Nothing. Bankruptcies are available mainly to help debtors but under law it is a creditors right to know whether or not a potential borrower has filed bankruptcy.
Denver Bankruptcy FAQ:
Rebuilding Credit After Bankruptcy
Improve your credit score after bankruptcy
Yes. There are a variety of credit rebuilding auto loans available, many of these loan types approve individuals soon after being discharged from bankruptcy. It is common for credit rebuilding loans to have high rates, are usually only available on certain vehicles and have very clear and strict repossession policies. If this type of loan is paid on time each month, the debtors credit score will increase and they will have more conventional loan options available to them in the future.
Yes, a secured credit card can allow individuals to get higher limits and lower rates in two ways. First of all, a secured credit card can have its credit limit increased and over time can have the requirement of the security deposit removed, making it an unsecured credit line. Secondly, a secured credit card will report to the credit bureaus and as an individual’s credit score increases they will be eligible for better credit card offers.
No. Debit cards deduct from the balance each time the card is used. When the amount of money deposited in the card is gone the card cannot be used to make payments. A secured credit card does not actually use the money that was paid up front. That money is used to secure the credit but will not be used unless the debtor is unable to make their monthly payments. The most important difference is that the secured credit card will report to the credit bureaus and a debit card will not.
Although most credit card companies, banks, and major lenders will not offer credit to someone who has been recently discharged from bankruptcy, secured credit cards allow almost anyone to have a credit card. A secured credit card requires putting a deposit down, usually $500 to start, and the available credit will match that deposit. In the event that the debtor is unable to pay their monthly payment, the money that was put down when they applied for the credit will be used to make the payment.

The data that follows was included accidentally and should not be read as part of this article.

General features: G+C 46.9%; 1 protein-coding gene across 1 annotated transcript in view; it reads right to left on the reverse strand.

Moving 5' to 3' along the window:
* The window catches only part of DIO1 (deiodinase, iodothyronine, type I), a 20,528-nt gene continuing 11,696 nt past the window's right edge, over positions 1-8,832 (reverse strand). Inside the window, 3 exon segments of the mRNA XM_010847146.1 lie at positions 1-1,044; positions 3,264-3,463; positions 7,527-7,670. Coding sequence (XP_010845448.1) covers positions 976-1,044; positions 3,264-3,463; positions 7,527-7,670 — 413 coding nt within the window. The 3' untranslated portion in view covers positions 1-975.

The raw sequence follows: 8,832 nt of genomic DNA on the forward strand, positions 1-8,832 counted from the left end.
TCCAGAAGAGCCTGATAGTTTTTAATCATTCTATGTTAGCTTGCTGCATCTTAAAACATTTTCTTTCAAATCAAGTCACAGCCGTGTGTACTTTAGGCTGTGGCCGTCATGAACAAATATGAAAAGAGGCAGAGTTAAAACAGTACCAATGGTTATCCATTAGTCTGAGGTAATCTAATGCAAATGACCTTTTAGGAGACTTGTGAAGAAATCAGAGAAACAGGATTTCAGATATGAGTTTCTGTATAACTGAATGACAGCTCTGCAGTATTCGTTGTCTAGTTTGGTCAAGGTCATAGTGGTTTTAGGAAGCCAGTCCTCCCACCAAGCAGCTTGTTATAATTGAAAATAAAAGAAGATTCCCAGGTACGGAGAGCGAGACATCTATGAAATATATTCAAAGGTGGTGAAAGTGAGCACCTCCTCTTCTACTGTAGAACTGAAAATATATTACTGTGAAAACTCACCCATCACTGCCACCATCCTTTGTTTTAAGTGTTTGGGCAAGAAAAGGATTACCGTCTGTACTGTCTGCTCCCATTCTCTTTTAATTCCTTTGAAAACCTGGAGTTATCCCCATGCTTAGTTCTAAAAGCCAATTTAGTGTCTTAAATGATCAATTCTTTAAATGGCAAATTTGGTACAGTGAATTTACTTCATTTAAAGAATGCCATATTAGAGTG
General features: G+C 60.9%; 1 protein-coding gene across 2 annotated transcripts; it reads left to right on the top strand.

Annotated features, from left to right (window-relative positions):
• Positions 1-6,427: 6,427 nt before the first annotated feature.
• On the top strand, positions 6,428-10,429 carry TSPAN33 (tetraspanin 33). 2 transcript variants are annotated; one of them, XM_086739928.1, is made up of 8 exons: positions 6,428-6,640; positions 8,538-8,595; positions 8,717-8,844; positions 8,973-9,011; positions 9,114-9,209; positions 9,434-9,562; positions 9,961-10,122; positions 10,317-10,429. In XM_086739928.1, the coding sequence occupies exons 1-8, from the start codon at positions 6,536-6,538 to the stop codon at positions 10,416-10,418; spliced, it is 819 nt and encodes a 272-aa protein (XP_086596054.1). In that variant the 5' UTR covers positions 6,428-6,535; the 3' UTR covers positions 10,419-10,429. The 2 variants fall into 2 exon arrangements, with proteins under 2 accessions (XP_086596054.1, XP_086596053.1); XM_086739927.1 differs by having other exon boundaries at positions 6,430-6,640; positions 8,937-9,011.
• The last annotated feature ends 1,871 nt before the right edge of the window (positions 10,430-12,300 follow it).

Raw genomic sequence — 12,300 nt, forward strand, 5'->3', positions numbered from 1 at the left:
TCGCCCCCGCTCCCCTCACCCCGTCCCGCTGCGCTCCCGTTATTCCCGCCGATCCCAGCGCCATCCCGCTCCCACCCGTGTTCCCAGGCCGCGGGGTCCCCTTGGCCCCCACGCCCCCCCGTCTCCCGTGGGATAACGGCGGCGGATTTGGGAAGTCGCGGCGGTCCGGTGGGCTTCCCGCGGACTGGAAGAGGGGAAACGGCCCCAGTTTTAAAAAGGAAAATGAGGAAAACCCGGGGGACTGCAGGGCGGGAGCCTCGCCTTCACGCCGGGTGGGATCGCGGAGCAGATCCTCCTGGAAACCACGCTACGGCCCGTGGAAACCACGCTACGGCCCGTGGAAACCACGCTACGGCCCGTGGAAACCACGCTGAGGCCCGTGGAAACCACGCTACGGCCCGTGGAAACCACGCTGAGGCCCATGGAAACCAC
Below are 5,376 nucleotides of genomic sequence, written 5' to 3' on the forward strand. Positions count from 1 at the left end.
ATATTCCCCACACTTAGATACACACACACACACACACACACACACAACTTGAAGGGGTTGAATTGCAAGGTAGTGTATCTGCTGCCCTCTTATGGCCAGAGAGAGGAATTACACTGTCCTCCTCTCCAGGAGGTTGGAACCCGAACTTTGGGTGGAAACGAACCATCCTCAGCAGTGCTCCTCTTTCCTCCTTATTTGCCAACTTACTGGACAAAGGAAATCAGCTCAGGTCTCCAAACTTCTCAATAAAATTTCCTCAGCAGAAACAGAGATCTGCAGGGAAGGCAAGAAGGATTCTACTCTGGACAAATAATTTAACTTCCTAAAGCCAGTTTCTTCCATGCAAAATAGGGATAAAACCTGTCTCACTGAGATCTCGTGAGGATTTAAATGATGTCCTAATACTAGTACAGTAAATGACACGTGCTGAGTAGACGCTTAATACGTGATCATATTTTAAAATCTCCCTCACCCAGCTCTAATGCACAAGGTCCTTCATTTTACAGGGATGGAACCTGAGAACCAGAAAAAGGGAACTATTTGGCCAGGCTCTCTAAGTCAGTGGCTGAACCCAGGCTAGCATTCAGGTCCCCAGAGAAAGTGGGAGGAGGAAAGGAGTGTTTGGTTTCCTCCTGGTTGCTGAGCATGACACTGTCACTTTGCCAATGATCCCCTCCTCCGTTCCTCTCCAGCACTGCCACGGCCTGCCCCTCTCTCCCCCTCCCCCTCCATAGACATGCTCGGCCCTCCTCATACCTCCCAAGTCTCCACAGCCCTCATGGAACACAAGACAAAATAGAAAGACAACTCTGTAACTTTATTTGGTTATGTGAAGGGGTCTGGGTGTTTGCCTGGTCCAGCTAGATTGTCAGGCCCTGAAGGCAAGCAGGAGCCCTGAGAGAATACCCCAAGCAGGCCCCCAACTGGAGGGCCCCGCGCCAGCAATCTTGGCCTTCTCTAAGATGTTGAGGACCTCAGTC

Once discharged you can begin taking out new lines of credit. Paying bills on time every month will create a positive credit item on your credit report. If you pay all debts on time each month for a period of at least a year, you credit score will begin to improve and you may begin to qualify for larger loans and increased credit lines.
Yes. Bankruptcies not only decrease credit scores, but they can also make lenders hesitant to lend even after a person’s credit score begins to improve. However, a person’s good credit can be rebuilt following a bankruptcy.
Bankruptcy affects credit for 7–10 years
Bankruptcies will appear on credit reports from 7 to 10 years following discharge dependent on which type of bankruptcy is filed.
Bankruptcies usually remain on a credit report for between 7 and 10 years after discharge, but it is possible to start rebuilding credit and achieve good credit scores while a bankruptcy still appears in an individual’s credit history. Discharged bankruptcies have been seen in the past as proof a potential borrow is unfit for any requested loan, that is no longer the case. Loan decisions are based upon a variety of factors and building credit after a bankruptcy can help to qualify individuals for most loan types, including new mortgages and refinanced existing mortgages. As with any loan, when a lender looks at a credit request from someone who has been discharged from a bankruptcy they are looking for significant proof that this individual has the means and ability to pay back loans overtime. In the case of individuals who have filed bankruptcies in the past, that means building new credit after discharge.